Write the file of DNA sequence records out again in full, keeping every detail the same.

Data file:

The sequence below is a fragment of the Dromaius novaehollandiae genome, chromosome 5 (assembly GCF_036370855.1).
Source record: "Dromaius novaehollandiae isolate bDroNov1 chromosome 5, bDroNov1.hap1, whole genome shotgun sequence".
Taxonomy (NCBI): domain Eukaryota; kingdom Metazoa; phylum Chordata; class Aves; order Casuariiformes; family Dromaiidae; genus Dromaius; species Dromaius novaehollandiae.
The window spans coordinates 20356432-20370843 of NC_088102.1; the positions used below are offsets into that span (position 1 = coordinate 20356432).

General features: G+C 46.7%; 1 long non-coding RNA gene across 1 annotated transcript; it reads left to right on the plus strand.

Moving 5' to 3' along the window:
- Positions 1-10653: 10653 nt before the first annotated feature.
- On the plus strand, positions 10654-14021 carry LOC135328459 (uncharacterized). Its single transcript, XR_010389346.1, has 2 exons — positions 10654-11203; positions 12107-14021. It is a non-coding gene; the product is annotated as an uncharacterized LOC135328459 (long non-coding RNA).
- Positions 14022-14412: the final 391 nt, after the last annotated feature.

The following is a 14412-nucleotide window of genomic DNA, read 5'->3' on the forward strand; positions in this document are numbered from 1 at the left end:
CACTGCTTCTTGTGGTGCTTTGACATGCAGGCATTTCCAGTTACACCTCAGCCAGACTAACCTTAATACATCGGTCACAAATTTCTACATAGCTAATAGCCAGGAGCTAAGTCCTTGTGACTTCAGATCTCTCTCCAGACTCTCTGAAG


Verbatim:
The sequence below is a fragment of the Dromaius novaehollandiae genome, chromosome 5 (assembly GCF_036370855.1).
Source record: "Dromaius novaehollandiae isolate bDroNov1 chromosome 5, bDroNov1.hap1, whole genome shotgun sequence".
Taxonomy (NCBI): domain Eukaryota; kingdom Metazoa; phylum Chordata; class Aves; order Casuariiformes; family Dromaiidae; genus Dromaius; species Dromaius novaehollandiae.
The window spans coordinates 20356432-20370843 of NC_088102.1; the positions used below are offsets into that span (position 1 = coordinate 20356432).

General features: G+C 46.7%; 1 long non-coding RNA gene across 1 annotated transcript; it reads left to right on the plus strand.

Moving 5' to 3' along the window:
- Positions 1-10653: 10653 nt before the first annotated feature.
- On the plus strand, positions 10654-14021 carry LOC135328459 (uncharacterized). Its single transcript, XR_010389346.1, has 2 exons — positions 10654-11203; positions 12107-14021. It is a non-coding gene; the product is annotated as an uncharacterized LOC135328459 (long non-coding RNA).
- Positions 14022-14412: the final 391 nt, after the last annotated feature.

The following is a 14412-nucleotide window of genomic DNA, read 5'->3' on the forward strand; positions in this document are numbered from 1 at the left end:
CACTGCTTCTTGTGGTGCTTTGACATGCAGGCATTTCCAGTTACACCTCAGCCAGACTAACCTTAATACATCGGTCACAAATTTCTACATAGCTAATAGCCAGGAGCTAAGTCCTTGTGACTTCAGATCTCTCTCCAGACTCTCTGAAG